Your profile


You will have:

  • A PhD in computer science, computer vision, neuroscience or engineering fields.
  • Considerable experience in machine learning as well as expertise in predictive model development, especially for healthcare applications.
  • A solid understanding in experimental design, feature extraction, selection, and analysis, as well as tailoring machine/deep learning techniques to hybrid datasets including clinical battery, and objective physiological (movement) datasets.
  • A strong foundation in machine learning algorithms, statistical analysis, and study design from ideation to evaluation and validation. A strong publication record especially in area of artificial intelligence and machine learning.
  • Programming skills:
    • Expert in Python (the use of its libraries).
    • Considerable experience/ expertise in working with Matlab and R (or any other statistical software e.g. SAS).
    • A solid foundation of machine learning algorithms, statistical analysis, and study design from ideation to evaluation and validation.

The following competence will be advantageous:

  • Previous experience in presenting at conferences and participation in workshops is desired.
  • Previous experience with movement (or other physiological metrics such as heart rate via an ECG or also EEG) datasets is desired, but not a must-have.
  • Experience with GUI development is desired.

Personal: Are you motivated to work on challenging problems? Can you work independently on a project level demonstrating problem solving skills? Do you see yourself fitting in with the team of multinational group of biomechanists, engineers as well as health-care and clinical scientists? Do you have a penchant for collaborating - maintaining channels of communication - with lab/team members in Laboratory of Movement Biomechanics in Switzerland, but also worldwide? If yes, this job might just be for you.




We offer


  • a PostDoc position that allows you to contribute to one of the contemporary health challenges of our aging society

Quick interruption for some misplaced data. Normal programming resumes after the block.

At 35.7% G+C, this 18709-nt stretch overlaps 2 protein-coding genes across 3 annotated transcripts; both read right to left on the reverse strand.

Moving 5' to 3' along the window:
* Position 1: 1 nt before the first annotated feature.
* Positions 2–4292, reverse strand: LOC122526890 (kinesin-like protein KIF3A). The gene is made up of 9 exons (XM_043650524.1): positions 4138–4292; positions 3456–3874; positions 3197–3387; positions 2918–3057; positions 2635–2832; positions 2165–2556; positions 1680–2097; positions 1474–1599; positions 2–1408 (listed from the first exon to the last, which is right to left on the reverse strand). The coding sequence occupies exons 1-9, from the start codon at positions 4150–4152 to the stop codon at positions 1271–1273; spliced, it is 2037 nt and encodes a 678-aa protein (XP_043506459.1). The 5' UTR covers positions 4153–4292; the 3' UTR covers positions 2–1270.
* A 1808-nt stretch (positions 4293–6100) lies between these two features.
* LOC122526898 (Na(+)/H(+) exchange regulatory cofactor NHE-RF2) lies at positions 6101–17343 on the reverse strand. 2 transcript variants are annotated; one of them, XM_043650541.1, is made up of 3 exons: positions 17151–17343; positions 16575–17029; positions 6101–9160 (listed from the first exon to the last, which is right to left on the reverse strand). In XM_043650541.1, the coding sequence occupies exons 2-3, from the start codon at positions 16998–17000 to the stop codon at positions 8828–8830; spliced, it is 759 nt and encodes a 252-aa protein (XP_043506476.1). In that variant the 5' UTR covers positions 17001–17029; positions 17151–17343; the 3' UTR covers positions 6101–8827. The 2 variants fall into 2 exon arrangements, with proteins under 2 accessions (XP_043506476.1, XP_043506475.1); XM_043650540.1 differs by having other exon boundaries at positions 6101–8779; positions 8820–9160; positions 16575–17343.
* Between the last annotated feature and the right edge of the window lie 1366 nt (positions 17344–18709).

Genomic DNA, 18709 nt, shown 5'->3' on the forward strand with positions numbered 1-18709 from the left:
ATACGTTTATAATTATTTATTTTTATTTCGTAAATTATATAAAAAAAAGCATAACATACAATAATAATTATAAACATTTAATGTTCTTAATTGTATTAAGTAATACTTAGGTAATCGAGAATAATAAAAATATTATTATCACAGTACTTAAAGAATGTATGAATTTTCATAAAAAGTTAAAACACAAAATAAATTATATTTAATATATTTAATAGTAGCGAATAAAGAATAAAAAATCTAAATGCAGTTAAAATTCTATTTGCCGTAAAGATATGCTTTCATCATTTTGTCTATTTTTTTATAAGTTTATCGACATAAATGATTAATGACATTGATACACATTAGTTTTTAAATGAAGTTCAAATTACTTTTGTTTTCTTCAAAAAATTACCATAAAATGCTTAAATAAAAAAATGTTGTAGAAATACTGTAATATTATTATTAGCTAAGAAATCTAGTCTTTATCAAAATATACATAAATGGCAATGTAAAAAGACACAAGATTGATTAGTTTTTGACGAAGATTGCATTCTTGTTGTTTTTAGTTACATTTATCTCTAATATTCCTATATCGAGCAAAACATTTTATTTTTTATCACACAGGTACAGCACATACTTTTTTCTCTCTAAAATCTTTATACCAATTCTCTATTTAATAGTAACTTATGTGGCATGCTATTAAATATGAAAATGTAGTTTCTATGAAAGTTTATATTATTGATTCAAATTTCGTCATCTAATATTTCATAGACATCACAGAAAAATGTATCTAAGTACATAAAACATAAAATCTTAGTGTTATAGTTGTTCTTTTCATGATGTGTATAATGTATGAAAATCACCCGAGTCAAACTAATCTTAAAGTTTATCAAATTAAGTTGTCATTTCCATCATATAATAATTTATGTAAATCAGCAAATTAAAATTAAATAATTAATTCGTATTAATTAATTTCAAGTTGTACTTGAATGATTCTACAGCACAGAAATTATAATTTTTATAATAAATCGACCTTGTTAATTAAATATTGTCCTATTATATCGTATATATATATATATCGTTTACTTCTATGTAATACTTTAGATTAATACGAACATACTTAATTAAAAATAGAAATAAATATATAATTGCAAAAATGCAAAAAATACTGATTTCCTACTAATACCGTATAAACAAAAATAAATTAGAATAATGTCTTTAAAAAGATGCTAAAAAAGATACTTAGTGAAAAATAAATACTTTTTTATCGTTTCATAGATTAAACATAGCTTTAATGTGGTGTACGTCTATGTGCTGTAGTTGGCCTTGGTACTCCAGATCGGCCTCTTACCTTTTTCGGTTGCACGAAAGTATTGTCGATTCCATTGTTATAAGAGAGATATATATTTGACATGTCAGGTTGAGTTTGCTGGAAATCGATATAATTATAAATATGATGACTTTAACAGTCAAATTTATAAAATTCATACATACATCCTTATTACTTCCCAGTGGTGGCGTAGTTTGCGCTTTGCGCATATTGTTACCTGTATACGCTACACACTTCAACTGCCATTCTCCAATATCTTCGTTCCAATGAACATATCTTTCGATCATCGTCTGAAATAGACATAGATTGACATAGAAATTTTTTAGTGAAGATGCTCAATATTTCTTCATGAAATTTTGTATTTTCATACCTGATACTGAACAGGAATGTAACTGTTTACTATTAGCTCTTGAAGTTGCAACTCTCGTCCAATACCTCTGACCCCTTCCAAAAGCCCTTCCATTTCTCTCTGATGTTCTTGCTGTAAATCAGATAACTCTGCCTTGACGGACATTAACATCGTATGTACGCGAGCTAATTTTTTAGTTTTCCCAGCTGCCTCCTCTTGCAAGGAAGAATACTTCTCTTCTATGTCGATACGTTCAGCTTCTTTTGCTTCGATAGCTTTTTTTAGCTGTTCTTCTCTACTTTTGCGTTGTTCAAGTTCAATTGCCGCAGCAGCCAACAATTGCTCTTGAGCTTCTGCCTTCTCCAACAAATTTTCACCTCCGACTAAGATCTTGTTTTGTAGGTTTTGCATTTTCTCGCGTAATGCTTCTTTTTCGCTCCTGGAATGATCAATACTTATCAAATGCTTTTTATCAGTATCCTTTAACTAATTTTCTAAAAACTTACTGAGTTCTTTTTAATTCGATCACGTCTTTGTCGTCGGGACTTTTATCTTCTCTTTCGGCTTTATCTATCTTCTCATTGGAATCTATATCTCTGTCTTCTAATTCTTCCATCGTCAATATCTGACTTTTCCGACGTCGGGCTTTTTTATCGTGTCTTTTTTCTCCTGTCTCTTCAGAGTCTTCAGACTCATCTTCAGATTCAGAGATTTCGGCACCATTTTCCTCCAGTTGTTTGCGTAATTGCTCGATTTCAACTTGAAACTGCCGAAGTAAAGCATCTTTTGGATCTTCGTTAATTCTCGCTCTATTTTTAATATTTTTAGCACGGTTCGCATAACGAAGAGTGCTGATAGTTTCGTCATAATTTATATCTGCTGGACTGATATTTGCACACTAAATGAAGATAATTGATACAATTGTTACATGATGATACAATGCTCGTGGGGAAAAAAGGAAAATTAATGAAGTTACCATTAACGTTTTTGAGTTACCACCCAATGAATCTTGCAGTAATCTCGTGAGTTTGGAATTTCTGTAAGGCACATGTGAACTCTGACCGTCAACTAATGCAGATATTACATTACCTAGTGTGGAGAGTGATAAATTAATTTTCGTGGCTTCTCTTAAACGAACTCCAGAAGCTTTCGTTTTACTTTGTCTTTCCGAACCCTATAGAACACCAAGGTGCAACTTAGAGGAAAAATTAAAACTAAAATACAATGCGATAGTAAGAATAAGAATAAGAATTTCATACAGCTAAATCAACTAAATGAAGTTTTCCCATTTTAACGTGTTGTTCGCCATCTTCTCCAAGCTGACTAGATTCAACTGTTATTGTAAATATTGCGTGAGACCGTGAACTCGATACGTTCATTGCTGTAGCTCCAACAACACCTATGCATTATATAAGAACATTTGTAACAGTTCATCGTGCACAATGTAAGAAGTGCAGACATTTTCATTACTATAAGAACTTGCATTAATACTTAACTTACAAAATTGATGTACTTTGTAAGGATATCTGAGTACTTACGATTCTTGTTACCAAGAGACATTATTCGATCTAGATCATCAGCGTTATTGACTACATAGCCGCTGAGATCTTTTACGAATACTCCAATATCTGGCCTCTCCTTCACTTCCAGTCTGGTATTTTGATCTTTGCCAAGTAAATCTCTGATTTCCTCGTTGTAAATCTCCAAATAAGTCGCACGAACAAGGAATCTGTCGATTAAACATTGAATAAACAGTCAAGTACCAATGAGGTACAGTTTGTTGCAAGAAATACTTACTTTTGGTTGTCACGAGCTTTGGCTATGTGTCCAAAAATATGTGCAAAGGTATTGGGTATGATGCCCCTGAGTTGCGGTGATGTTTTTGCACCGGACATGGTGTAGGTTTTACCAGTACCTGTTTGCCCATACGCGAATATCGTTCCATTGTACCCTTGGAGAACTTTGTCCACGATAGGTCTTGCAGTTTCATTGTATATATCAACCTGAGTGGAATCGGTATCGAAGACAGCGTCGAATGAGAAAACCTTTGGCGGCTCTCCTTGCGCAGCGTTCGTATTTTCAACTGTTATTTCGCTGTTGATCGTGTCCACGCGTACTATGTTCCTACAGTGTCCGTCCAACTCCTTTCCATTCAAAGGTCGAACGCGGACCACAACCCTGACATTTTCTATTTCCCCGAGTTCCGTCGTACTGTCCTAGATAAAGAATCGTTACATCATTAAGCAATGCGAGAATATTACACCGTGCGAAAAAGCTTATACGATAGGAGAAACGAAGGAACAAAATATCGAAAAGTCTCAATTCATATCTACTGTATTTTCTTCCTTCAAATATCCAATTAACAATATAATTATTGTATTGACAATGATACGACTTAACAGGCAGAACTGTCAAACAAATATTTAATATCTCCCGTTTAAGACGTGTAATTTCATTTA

• working on large scale dataset collected in the field to address an ongoing problem
  • an interdisciplinary team of passionate researchers working at the intersection of digital health technology and disease prevention
  • exciting professional development opportunities
  • access to a global network of digital health enthusiasts
  • opportunities to present your research to local and international audiences

Working, teaching and research at Singapore-ETH Centre

We value diversity


In line with our values, ETH Zurich encourages an inclusive culture. We promote equality of opportunity, value diversity and nurture a working and learning environment in which the rights and dignity of all our staff and students are respected. Visit our Equal Opportunities and Diversity website to find out how we ensure a fair and open environment that allows everyone to grow and flourish.




Curious? So are we.


We look forward to receiving your online application including the following documents:

  • Cover letter outlining your motivation and experience in the field
  • CV including certificates (e.g. PhD and/or Master's degree)
  • List of publications and abstracts of presentations at conferences.
  • Transcript of records

Please note that we exclusively accept applications submitted through our online application portal. Applications via email or postal services will not be considered.

For further information about our research and projects, please visit our website . More information about the Early Detection of Health Risk and prevention Module of the FHT programme is available here: ?url=https%3A%2F%2Ffht.ethz.ch%2Fresearch%2Fearly-detection-prevention.html&module=jobs&id=181138" target="_blank" rel="nofollow">?url=https%3A%2F%2Ffht.ethz.ch%2Fresearch%2Fearly-detection-prevention.html&module=jobs&id=181138" target="_blank" rel="nofollow">https://fht.ethz.ch/research/early-detection-prevention.html . Questions regarding the position should be directed to Dr Navrag Singh at (navragsinghethz.ch) (no applications).



Apply online now





The Singapore-ETH Centre provides a multicultural and interdisciplinary environment to researchers working on diverse themes focussed on sustainable and liveable cities, resilient urban systems, and patient-centric healthcare. The centre is home to a community of over 100 doctoral, postdoctoral and professorial researchers working in three main programmes: Future Cities Laboratory, Future Resilient Systems, and Future Health Technologies.